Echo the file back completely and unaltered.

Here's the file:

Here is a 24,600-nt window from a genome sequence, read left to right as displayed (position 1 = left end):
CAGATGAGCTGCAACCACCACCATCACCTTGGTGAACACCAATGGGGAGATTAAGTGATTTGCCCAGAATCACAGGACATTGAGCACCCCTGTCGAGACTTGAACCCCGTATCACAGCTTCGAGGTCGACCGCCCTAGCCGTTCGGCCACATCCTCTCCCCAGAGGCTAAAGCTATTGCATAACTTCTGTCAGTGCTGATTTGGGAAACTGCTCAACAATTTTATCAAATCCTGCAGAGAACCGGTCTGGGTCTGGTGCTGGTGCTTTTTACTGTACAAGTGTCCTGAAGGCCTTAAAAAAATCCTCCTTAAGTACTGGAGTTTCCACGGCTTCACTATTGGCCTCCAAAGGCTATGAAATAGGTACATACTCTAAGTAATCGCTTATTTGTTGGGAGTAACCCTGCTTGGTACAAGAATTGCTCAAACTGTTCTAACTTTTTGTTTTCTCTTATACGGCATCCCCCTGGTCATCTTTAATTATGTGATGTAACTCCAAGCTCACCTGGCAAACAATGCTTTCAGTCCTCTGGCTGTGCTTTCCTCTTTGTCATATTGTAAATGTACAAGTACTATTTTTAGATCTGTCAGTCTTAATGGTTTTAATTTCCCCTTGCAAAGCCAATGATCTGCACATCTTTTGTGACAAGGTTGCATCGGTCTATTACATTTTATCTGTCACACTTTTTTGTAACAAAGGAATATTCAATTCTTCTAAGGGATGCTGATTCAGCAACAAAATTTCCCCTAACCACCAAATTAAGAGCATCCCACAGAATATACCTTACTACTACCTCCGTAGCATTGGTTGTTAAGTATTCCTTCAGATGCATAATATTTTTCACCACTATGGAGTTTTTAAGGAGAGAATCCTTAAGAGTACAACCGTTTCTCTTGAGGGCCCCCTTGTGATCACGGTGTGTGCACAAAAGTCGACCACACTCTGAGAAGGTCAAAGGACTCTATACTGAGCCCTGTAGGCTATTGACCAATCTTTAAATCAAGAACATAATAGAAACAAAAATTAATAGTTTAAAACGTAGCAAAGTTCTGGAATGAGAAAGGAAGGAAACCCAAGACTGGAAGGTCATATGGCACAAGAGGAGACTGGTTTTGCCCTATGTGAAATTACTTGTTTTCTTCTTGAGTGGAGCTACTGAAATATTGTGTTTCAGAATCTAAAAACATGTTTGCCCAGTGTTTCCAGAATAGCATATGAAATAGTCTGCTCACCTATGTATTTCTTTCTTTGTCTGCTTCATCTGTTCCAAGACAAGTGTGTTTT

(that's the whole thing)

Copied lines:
Here is a 24,600-nt window from a genome sequence, read left to right as displayed (position 1 = left end):
CAGATGAGCTGCAACCACCACCATCACCTTGGTGAACACCAATGGGGAGATTAAGTGATTTGCCCAGAATCACAGGACATTGAGCACCCCTGTCGAGACTTGAACCCCGTATCACAGCTTCGAGGTCGACCGCCCTAGCCGTTCGGCCACATCCTCTCCCCAGAGGCTAAAGCTATTGCATAACTTCTGTCAGTGCTGATTTGGGAAACTGCTCAACAATTTTATCAAATCCTGCAGAGAACCGGTCTGGGTCTGGTGCTGGTGCTTTTTACTGTACAAGTGTCCTGAAGGCCTTAAAAAAATCCTCCTTAAGTACTGGAGTTTCCACGGCTTCACTATTGGCCTCCAAAGGCTATGAAATAGGTACATACTCTAAGTAATCGCTTATTTGTTGGGAGTAACCCTGCTTGGTACAAGAATTGCTCAAACTGTTCTAACTTTTTGTTTTCTCTTATACGGCATCCCCCTGGTCATCTTTAATTATGTGATGTAACTCCAAGCTCACCTGGCAAACAATGCTTTCAGTCCTCTGGCTGTGCTTTCCTCTTTGTCATATTGTAAATGTACAAGTACTATTTTTAGATCTGTCAGTCTTAATGGTTTTAATTTCCCCTTGCAAAGCCAATGATCTGCACATCTTTTGTGACAAGGTTGCATCGGTCTATTACATTTTATCTGTCACACTTTTTTGTAACAAAGGAATATTCAATTCTTCTAAGGGATGCTGATTCAGCAACAAAATTTCCCCTAACCACCAAATTAAGAGCATCCCACAGAATATACCTTACTACTACCTCCGTAGCATTGGTTGTTAAGTATTCCTTCAGATGCATAATATTTTTCACCACTATGGAGTTTTTAAGGAGAGAATCCTTAAGAGTACAACCGTTTCTCTTGAGGGCCCCCTTGTGATCACGGTGTGTGCACAAAAGTCGACCACACTCTGAGAAGGTCAAAGGACTCTATACTGAGCCCTGTAGGCTATTGACCAATCTTTAAATCAAGAACATAATAGAAACAAAAATTAATAGTTTAAAACGTAGCAAAGTTCTGGAATGAGAAAGGAAGGAAACCCAAGACTGGAAGGTCATATGGCACAAGAGGAGACTGGTTTTGCCCTATGTGAAATTACTTGTTTTCTTCTTGAGTGGAGCTACTGAAATATTGTGTTTCAGAATCTAAAAACATGTTTGCCCAGTGTTTCCAGAATAGCATATGAAATAGTCTGCTCACCTATGTATTTCTTTCTTTGTCTGCTTCATCTGTTCCAAGACAAGTGTGTTTT